Steatosis is simply Latin for fatty.
(It's Greek, from "stear" "στέαρ" meaning "tallow" not Latin) Graham Beards (talk) 13:23, 6 January 2017 (UTC)Reply[reply]
Not all cases of fatty liver results in NASH.
NASH is not just the absence of alcoholic hepatitis. One can also get hepatitis from a bunch of other stuff.
Doc James (talk · contribs · email) 04:08, 1 January 2017 (UTC)Reply[reply]

WHO says "Hepatitis viruses are the most common cause of hepatitis in the world but other infections, toxic substances (e.g. alcohol, certain drugs), and autoimmune diseases can also cause hepatitis."[1]

NAIAID says "Viruses are the most common cause of hepatitis, but the condition can also be caused by other infections, heavy alcohol use, toxins, certain medications, and autoimmune disease."

NIDDK says "NASH is a form of NAFLD in which you have inflammation and liver cell damage, in addition to fat in your liver."[2] Doc James (talk · contribs · email) 04:12, 1 January 2017 (UTC)Reply[reply]

This this source also lists NASH[3]. I would agree that NASH is a type of hepatitis but it is also a cause per [4] Doc James (talk · contribs · email) 04:18, 1 January 2017 (UTC)Reply[reply]
The refs from WHO and NAIAD you gave do not include NASH as a cause of hepatitis. The ref from NIDDK defines NASH and does not list it as a cause of hepatitis. The somewhat obscure refs linked at 3 and 4 are misreadings - 3) states that the chapter describes acute and chronic hepatitis and their cause by viruses, and should read - and also describes autoimmune hepatitis and NASH - these are not listed as causes of hepatitis. 4) This ref just lists various causes of acute liver disease and chronic liver disease of which NASH is obviously included.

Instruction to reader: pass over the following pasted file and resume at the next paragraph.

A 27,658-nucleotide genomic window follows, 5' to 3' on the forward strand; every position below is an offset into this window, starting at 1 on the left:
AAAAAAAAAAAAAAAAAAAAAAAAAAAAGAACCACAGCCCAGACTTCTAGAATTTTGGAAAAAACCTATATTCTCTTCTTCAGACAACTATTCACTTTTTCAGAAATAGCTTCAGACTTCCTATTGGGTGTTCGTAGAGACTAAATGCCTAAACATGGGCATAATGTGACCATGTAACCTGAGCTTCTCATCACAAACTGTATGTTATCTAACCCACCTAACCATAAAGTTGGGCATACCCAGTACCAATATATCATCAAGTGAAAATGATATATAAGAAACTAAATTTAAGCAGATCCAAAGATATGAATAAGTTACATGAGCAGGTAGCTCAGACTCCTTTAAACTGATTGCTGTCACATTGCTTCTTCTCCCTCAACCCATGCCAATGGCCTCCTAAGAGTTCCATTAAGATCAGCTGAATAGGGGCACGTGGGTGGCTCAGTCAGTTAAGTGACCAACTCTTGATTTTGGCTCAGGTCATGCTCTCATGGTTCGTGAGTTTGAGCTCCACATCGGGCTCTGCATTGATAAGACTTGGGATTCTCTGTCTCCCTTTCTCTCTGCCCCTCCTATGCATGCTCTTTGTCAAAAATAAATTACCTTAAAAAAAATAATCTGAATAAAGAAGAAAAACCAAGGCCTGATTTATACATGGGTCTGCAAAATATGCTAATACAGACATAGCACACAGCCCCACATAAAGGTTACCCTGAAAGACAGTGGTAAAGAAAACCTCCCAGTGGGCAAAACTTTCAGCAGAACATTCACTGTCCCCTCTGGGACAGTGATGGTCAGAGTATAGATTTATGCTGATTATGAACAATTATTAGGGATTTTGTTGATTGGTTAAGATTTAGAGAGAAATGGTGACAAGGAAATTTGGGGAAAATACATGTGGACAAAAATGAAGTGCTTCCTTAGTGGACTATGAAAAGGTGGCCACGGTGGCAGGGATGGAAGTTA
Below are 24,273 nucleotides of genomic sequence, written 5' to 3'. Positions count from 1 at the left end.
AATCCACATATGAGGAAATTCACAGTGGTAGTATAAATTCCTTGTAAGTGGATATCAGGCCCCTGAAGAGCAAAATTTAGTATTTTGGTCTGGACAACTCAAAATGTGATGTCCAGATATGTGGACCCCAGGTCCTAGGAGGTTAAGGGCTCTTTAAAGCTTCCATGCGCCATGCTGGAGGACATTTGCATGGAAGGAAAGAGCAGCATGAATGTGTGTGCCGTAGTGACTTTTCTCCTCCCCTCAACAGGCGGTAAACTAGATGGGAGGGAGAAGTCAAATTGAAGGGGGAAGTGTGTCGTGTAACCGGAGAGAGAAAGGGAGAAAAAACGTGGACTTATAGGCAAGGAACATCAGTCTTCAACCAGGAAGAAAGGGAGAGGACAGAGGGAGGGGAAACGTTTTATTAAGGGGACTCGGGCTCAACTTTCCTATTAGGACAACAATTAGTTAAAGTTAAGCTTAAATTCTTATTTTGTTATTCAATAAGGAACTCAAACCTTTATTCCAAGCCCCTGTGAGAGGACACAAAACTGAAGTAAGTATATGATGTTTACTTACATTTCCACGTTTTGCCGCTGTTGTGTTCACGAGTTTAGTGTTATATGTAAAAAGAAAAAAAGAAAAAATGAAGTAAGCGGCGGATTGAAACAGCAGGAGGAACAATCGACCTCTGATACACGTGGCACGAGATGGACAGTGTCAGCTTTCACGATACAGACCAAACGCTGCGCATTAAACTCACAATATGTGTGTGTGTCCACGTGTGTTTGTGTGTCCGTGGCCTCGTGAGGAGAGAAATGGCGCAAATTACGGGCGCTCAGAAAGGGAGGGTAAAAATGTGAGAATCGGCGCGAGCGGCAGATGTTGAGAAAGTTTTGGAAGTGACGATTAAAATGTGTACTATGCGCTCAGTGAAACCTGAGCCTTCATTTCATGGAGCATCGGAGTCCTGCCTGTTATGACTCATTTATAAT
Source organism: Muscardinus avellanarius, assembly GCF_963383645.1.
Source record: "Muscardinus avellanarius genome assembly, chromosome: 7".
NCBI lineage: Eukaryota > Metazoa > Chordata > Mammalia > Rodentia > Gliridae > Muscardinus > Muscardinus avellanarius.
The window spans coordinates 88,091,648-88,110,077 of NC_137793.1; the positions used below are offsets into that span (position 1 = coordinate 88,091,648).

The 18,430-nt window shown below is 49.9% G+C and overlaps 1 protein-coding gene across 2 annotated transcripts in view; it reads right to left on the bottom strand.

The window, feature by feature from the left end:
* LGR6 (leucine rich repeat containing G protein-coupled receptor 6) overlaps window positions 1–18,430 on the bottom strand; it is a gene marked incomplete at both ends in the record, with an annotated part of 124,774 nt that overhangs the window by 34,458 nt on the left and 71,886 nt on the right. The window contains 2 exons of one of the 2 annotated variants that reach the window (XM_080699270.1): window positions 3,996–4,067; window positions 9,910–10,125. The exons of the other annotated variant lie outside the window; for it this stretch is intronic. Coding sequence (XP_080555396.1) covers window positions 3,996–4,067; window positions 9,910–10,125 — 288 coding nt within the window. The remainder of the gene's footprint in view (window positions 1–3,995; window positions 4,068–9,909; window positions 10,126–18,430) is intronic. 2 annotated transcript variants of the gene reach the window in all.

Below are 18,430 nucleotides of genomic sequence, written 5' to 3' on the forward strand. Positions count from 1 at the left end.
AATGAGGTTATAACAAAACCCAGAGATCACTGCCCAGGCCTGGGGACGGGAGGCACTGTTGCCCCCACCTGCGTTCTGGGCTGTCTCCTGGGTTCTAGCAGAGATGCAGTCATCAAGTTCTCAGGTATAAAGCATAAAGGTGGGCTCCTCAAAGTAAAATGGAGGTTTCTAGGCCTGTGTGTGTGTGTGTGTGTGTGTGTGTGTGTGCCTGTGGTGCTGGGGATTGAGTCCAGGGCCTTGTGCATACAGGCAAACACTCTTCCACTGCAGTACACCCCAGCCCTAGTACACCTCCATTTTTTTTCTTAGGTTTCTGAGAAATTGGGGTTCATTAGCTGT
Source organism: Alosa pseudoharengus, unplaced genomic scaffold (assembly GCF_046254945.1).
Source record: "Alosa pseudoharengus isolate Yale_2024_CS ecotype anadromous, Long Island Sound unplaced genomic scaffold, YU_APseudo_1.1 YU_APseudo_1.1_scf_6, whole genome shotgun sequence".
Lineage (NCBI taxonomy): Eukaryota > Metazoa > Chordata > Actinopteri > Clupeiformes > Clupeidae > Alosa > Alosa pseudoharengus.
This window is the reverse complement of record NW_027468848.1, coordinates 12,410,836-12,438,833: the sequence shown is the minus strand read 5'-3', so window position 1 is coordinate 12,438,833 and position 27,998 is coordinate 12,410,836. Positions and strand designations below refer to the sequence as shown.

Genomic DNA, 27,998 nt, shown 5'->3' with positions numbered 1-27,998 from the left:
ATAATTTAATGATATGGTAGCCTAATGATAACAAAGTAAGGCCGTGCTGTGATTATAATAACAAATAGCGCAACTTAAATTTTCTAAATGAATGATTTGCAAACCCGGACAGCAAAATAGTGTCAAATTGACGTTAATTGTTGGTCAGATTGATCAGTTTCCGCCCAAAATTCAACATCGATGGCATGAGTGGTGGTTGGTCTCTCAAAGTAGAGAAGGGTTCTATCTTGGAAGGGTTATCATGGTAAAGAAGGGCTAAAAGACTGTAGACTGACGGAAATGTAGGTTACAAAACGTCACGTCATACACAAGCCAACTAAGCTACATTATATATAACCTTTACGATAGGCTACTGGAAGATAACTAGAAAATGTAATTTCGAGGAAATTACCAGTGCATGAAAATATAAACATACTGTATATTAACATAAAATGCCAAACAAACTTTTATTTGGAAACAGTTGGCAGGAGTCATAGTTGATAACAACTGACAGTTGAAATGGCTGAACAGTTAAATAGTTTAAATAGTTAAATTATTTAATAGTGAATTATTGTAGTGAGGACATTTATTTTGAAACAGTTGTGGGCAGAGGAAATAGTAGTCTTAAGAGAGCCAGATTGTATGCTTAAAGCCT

Copied from page (my highlights) Causes — Causes of hepatitis can be divided into the following major categories: infectious, metabolic, ischemic, autoimmune, genetic, and other. Infectious agents include viruses, bacteria, and parasites. Toxins, drugs, alcohol, and lipids are metabolic causes of liver injury and inflammation. Autoimmune and genetic causes of hepatitis involve genetic predispositions and tend to affect characteristic populations.